Welcome to the National Center for Victims of Crime

We are the nation's leading resource and advocacy organization for crime victims and those who serve them. Please join us as we forge a national commitment to help victims of crime rebuild their lives.

Media Contact

Deidre Watford
Chief Marketing & Communications Officer
[email protected]

Reporting Do's and Don'ts for Journalists



 Be exact when describing the abuse

(call a rape a rape)

Use ambiguous or minimizing language 

(e.g. "sexual relationship with a child"
or "affair with a minor," etc).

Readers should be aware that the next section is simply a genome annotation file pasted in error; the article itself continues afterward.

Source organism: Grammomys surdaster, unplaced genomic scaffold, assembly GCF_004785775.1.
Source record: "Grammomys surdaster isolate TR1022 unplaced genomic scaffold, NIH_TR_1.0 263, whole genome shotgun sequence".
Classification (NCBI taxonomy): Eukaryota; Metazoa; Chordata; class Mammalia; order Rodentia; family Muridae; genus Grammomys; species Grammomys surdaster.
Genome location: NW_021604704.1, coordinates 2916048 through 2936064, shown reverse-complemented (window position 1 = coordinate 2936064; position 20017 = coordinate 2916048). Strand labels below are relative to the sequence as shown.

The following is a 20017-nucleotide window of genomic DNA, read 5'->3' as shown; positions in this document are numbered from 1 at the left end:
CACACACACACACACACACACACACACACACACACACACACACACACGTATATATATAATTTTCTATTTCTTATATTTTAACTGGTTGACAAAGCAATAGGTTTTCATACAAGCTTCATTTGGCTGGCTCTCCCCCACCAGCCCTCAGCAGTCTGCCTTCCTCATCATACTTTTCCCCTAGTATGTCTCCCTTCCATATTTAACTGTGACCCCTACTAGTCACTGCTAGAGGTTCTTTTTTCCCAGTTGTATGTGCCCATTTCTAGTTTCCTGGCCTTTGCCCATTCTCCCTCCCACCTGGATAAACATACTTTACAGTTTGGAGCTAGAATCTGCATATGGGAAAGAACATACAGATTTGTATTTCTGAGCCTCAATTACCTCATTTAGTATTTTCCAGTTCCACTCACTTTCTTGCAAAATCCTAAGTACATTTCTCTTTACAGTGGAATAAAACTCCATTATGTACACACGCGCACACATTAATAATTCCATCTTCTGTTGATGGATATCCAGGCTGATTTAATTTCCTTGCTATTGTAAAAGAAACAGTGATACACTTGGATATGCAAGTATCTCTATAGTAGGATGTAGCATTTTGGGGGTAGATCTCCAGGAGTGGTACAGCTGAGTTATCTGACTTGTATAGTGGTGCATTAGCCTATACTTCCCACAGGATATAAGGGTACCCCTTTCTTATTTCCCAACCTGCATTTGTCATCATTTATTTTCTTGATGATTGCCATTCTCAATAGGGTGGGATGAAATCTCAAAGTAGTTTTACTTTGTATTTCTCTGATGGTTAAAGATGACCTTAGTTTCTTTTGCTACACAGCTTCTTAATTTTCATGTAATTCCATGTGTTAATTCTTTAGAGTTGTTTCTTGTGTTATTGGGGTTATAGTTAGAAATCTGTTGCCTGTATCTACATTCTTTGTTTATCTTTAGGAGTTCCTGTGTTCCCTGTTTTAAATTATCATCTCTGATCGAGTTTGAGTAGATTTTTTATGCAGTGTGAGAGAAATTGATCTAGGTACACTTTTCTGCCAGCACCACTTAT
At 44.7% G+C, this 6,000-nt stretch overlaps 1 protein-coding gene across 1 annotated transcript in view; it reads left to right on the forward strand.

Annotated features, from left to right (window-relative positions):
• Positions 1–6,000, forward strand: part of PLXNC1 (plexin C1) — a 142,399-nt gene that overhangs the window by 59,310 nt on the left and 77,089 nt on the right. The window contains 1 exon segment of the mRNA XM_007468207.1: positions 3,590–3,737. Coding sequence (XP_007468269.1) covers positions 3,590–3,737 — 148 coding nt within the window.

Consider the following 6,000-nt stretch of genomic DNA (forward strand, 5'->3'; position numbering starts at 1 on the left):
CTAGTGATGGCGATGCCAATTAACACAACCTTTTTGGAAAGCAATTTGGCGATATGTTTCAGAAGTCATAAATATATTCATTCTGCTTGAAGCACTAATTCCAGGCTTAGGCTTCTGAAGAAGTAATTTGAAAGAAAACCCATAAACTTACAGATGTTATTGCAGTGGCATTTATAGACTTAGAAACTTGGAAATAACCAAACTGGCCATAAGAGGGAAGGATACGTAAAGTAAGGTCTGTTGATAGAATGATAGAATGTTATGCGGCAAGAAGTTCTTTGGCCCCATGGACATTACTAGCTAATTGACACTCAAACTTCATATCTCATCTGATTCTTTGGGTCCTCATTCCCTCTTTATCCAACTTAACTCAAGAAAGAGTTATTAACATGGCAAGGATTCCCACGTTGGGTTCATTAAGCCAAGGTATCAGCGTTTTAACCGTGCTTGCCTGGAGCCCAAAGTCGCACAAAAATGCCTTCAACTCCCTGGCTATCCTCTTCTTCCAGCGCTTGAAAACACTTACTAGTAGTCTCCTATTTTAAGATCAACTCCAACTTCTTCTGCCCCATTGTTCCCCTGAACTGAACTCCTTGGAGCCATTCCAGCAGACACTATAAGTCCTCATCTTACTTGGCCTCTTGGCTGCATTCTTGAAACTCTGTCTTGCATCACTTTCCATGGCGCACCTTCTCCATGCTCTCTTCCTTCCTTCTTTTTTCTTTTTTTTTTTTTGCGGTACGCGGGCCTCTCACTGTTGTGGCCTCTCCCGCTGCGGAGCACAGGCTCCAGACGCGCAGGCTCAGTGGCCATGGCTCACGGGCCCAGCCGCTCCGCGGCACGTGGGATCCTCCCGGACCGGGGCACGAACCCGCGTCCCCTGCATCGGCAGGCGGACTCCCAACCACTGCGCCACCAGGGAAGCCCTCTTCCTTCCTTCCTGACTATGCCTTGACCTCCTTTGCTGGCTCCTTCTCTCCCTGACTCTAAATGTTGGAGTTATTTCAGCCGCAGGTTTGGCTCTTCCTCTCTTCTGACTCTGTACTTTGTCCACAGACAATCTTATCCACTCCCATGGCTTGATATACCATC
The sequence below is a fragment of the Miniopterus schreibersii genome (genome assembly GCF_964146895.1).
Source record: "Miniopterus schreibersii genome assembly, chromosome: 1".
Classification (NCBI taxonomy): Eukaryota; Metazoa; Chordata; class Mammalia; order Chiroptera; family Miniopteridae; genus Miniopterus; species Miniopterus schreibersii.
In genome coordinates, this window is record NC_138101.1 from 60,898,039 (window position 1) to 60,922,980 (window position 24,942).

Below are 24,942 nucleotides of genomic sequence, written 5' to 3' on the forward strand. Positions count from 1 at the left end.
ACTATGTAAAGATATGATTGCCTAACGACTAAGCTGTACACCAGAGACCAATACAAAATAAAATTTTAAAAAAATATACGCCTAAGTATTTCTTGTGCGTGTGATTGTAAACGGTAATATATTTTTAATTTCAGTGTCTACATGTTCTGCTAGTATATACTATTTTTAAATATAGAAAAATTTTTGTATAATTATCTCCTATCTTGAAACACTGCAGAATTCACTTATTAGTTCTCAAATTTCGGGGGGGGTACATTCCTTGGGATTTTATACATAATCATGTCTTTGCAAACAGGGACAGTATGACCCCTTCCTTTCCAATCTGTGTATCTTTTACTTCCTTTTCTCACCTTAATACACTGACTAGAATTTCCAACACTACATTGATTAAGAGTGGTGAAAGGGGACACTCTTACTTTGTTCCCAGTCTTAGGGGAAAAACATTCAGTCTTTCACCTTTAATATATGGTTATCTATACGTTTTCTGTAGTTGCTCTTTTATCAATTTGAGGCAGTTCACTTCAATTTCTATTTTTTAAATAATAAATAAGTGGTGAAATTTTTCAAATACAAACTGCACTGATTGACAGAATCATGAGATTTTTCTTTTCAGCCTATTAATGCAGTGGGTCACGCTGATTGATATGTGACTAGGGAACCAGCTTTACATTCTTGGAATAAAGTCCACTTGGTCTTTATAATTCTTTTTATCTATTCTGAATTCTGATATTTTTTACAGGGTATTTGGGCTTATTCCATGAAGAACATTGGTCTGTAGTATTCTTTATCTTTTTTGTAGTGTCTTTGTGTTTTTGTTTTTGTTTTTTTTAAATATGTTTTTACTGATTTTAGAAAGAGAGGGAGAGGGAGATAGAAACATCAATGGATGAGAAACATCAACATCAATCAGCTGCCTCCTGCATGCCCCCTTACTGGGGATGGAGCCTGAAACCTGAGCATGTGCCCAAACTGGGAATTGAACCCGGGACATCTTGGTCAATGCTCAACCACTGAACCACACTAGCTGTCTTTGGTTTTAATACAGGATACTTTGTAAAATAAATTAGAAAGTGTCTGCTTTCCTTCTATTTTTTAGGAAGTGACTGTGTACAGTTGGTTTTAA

Source experts in the field, such as child advocates, lawyers, and psychologists

Blame the victim. It is NOT his or her fault. The abuser is solely responsible
for this crime.

 Use terms like "victim" and "survivor"

 Refer to victims as "alleged accusers."
They are not "alleged."

Hold institutions accountable

 Refer to abuse as an "affair" or
"sex scandal,"
or in any way imply consent.

Report on relevance of CSA in society;
look beyond the story as it unfolds in the criminal justice system.

Assume the victim is alone; often it takes
one person coming forward for others to share like experiences.

 Include information about the social
 and cultural impact of CSA cases.

 Downplay the severity of this crime,
the long-term effects of which
can be devastating.